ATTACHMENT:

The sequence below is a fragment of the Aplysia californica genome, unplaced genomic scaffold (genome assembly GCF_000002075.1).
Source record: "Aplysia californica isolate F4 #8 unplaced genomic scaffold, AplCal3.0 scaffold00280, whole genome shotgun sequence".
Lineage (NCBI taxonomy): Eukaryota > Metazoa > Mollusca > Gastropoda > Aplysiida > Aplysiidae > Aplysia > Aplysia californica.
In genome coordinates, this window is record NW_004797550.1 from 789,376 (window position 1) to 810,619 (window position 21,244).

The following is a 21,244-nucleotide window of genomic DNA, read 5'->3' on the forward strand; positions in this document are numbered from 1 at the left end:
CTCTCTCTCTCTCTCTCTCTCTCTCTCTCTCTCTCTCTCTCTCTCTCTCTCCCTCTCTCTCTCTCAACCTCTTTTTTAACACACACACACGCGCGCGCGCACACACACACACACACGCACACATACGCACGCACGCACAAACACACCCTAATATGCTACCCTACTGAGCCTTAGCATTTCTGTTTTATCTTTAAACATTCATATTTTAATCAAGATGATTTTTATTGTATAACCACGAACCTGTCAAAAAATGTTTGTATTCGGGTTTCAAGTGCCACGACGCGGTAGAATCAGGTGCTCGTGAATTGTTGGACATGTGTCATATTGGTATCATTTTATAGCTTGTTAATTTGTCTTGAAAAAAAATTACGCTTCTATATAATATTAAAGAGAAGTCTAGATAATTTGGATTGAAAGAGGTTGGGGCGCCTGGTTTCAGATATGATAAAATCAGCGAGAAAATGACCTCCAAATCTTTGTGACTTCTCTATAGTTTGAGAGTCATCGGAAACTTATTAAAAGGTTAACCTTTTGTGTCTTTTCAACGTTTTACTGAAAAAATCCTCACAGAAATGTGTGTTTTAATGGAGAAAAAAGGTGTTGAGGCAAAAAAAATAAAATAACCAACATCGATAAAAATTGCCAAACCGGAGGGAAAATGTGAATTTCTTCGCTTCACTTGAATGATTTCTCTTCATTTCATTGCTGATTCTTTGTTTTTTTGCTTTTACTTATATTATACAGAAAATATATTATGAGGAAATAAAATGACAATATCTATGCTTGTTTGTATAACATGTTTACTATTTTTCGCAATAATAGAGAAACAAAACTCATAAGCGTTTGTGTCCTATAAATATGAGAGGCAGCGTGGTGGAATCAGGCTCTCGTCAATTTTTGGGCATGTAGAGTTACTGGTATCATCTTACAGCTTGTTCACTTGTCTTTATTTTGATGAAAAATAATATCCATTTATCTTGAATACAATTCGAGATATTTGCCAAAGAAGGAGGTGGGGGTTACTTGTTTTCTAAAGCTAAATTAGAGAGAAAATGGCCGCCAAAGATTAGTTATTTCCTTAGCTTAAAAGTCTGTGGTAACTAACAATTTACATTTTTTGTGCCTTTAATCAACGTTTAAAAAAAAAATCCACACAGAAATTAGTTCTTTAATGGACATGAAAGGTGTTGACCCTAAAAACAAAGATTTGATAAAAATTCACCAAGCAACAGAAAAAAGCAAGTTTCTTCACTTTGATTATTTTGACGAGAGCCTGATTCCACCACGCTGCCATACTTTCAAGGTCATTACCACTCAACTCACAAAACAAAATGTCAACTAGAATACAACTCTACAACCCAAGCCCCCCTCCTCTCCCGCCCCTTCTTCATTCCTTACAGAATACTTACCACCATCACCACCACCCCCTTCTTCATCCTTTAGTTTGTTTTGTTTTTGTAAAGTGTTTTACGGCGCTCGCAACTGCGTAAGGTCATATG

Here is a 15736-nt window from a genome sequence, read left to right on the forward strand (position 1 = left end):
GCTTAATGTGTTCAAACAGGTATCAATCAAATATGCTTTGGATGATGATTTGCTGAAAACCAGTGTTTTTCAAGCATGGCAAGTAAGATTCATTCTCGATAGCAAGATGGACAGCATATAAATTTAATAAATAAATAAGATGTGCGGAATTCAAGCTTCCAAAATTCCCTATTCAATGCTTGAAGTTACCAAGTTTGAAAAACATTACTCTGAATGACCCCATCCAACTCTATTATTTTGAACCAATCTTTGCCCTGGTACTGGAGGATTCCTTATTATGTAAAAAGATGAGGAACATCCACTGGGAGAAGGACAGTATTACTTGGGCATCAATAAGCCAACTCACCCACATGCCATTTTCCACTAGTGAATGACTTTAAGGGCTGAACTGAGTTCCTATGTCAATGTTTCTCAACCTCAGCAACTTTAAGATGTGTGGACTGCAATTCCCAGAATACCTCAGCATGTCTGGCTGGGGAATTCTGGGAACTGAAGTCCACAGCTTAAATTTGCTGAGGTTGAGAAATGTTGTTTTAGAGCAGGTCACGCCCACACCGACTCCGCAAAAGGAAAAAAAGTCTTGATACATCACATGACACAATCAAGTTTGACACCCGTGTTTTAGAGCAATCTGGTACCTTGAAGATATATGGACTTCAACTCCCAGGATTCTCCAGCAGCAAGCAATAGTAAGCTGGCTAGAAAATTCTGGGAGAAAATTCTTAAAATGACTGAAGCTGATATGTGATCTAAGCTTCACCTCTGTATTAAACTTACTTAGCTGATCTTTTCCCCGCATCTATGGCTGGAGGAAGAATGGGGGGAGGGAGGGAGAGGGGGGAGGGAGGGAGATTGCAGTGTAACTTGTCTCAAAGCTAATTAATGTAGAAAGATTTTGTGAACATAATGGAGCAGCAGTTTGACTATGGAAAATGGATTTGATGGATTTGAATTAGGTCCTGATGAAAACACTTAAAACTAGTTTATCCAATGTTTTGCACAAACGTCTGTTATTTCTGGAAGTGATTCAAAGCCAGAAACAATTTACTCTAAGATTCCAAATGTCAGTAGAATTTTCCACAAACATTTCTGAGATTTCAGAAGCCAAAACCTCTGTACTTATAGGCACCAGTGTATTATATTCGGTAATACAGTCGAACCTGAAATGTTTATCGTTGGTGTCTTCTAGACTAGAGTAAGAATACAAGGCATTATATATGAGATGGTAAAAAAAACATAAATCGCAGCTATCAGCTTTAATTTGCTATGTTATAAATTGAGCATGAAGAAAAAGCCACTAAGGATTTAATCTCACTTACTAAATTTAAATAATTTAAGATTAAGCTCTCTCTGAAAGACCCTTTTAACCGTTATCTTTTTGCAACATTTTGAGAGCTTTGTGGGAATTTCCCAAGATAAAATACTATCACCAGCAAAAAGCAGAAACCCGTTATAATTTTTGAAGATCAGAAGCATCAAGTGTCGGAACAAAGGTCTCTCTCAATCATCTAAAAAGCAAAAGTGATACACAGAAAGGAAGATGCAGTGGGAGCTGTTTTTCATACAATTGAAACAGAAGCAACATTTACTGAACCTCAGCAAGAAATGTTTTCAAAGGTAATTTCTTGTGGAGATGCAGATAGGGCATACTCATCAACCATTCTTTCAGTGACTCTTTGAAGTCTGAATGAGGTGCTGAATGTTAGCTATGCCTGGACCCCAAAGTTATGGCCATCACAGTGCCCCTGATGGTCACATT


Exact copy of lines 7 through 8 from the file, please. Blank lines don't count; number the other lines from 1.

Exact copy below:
Here is a 15736-nt window from a genome sequence, read left to right on the forward strand (position 1 = left end):
GCTTAATGTGTTCAAACAGGTATCAATCAAATATGCTTTGGATGATGATTTGCTGAAAACCAGTGTTTTTCAAGCATGGCAAGTAAGATTCATTCTCGATAGCAAGATGGACAGCATATAAATTTAATAAATAAATAAGATGTGCGGAATTCAAGCTTCCAAAATTCCCTATTCAATGCTTGAAGTTACCAAGTTTGAAAAACATTACTCTGAATGACCCCATCCAACTCTATTATTTTGAACCAATCTTTGCCCTGGTACTGGAGGATTCCTTATTATGTAAAAAGATGAGGAACATCCACTGGGAGAAGGACAGTATTACTTGGGCATCAATAAGCCAACTCACCCACATGCCATTTTCCACTAGTGAATGACTTTAAGGGCTGAACTGAGTTCCTATGTCAATGTTTCTCAACCTCAGCAACTTTAAGATGTGTGGACTGCAATTCCCAGAATACCTCAGCATGTCTGGCTGGGGAATTCTGGGAACTGAAGTCCACAGCTTAAATTTGCTGAGGTTGAGAAATGTTGTTTTAGAGCAGGTCACGCCCACACCGACTCCGCAAAAGGAAAAAAAGTCTTGATACATCACATGACACAATCAAGTTTGACACCCGTGTTTTAGAGCAATCTGGTACCTTGAAGATATATGGACTTCAACTCCCAGGATTCTCCAGCAGCAAGCAATAGTAAGCTGGCTAGAAAATTCTGGGAGAAAATTCTTAAAATGACTGAAGCTGATATGTGATCTAAGCTTCACCTCTGTATTAAACTTACTTAGCTGATCTTTTCCCCGCATCTATGGCTGGAGGAAGAATGGGGGGAGGGAGGGAGAGGGGGGAGGGAGGGAGATTGCAGTGTAACTTGTCTCAAAGCTAATTAATGTAGAAAGATTTTGTGAACATAATGGAGCAGCAGTTTGACTATGGAAAATGGATTTGATGGATTTGAATTAGGTCCTGATGAAAACACTTAAAACTAGTTTATCCAATGTTTTGCACAAACGTCTGTTATTTCTGGAAGTGATTCAAAGCCAGAAACAATTTACTCTAAGATTCCAAATGTCAGTAGAATTTTCCACAAACATTTCTGAGATTTCAGAAGCCAAAACCTCTGTACTTATAGGCACCAGTGTATTATATTCGGTAATACAGTCGAACCTGAAATGTTTATCGTTGGTGTCTTCTAGACTAGAGTAAGAATACAAGGCATTATATATGAGATGGTAAAAAAAACATAAATCGCAGCTATCAGCTTTAATTTGCTATGTTATAAATTGAGCATGAAGAAAAAGCCACTAAGGATTTAATCTCACTTACTAAATTTAAATAATTTAAGATTAAGCTCTCTCTGAAAGACCCTTTTAACCGTTATCTTTTTGCAACATTTTGAGAGCTTTGTGGGAATTTCCCAAGATAAAATACTATCACCAGCAAAAAGCAGAAACCCGTTATAATTTTTGAAGATCAGAAGCATCAAGTGTCGGAACAAAGGTCTCTCTCAATCATCTAAAAAGCAAAAGTGATACACAGAAAGGAAGATGCAGTGGGAGCTGTTTTTCATACAATTGAAACAGAAGCAACATTTACTGAACCTCAGCAAGAAATGTTTTCAAAGGTAATTTCTTGTGGAGATGCAGATAGGGCATACTCATCAACCATTCTTTCAGTGACTCTTTGAAGTCTGAATGAGGTGCTGAATGTTAGCTATGCCTGGACCCCAAAGTTATGGCCATCACAGTGCCCCTGATGGTCACATT